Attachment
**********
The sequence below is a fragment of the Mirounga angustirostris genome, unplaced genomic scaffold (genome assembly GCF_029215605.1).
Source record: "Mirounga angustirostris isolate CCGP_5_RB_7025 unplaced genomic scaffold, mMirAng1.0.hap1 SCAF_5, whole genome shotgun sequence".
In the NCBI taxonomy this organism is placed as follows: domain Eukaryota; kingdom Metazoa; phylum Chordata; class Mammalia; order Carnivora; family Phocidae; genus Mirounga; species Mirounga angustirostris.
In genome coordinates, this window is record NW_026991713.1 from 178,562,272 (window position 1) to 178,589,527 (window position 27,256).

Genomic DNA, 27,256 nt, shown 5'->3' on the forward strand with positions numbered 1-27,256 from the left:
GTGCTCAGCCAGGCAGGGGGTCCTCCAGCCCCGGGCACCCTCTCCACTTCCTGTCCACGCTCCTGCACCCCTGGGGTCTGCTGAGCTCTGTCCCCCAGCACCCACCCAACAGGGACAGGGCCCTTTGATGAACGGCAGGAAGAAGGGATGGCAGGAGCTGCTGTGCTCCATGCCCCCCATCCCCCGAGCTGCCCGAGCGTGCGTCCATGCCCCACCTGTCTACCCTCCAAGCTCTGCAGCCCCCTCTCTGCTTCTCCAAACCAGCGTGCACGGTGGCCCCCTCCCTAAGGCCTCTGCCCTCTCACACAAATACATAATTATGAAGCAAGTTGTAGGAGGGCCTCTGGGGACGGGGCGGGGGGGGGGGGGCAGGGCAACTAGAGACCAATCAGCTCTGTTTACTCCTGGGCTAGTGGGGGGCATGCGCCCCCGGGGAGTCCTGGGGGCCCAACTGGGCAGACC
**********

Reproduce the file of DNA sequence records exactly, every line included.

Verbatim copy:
The sequence below is a fragment of the Mirounga angustirostris genome, unplaced genomic scaffold (genome assembly GCF_029215605.1).
Source record: "Mirounga angustirostris isolate CCGP_5_RB_7025 unplaced genomic scaffold, mMirAng1.0.hap1 SCAF_5, whole genome shotgun sequence".
In the NCBI taxonomy this organism is placed as follows: domain Eukaryota; kingdom Metazoa; phylum Chordata; class Mammalia; order Carnivora; family Phocidae; genus Mirounga; species Mirounga angustirostris.
In genome coordinates, this window is record NW_026991713.1 from 178,562,272 (window position 1) to 178,589,527 (window position 27,256).

Genomic DNA, 27,256 nt, shown 5'->3' on the forward strand with positions numbered 1-27,256 from the left:
GTGCTCAGCCAGGCAGGGGGTCCTCCAGCCCCGGGCACCCTCTCCACTTCCTGTCCACGCTCCTGCACCCCTGGGGTCTGCTGAGCTCTGTCCCCCAGCACCCACCCAACAGGGACAGGGCCCTTTGATGAACGGCAGGAAGAAGGGATGGCAGGAGCTGCTGTGCTCCATGCCCCCCATCCCCCGAGCTGCCCGAGCGTGCGTCCATGCCCCACCTGTCTACCCTCCAAGCTCTGCAGCCCCCTCTCTGCTTCTCCAAACCAGCGTGCACGGTGGCCCCCTCCCTAAGGCCTCTGCCCTCTCACACAAATACATAATTATGAAGCAAGTTGTAGGAGGGCCTCTGGGGACGGGGCGGGGGGGGGGGGGCAGGGCAACTAGAGACCAATCAGCTCTGTTTACTCCTGGGCTAGTGGGGGGCATGCGCCCCCGGGGAGTCCTGGGGGCCCAACTGGGCAGACC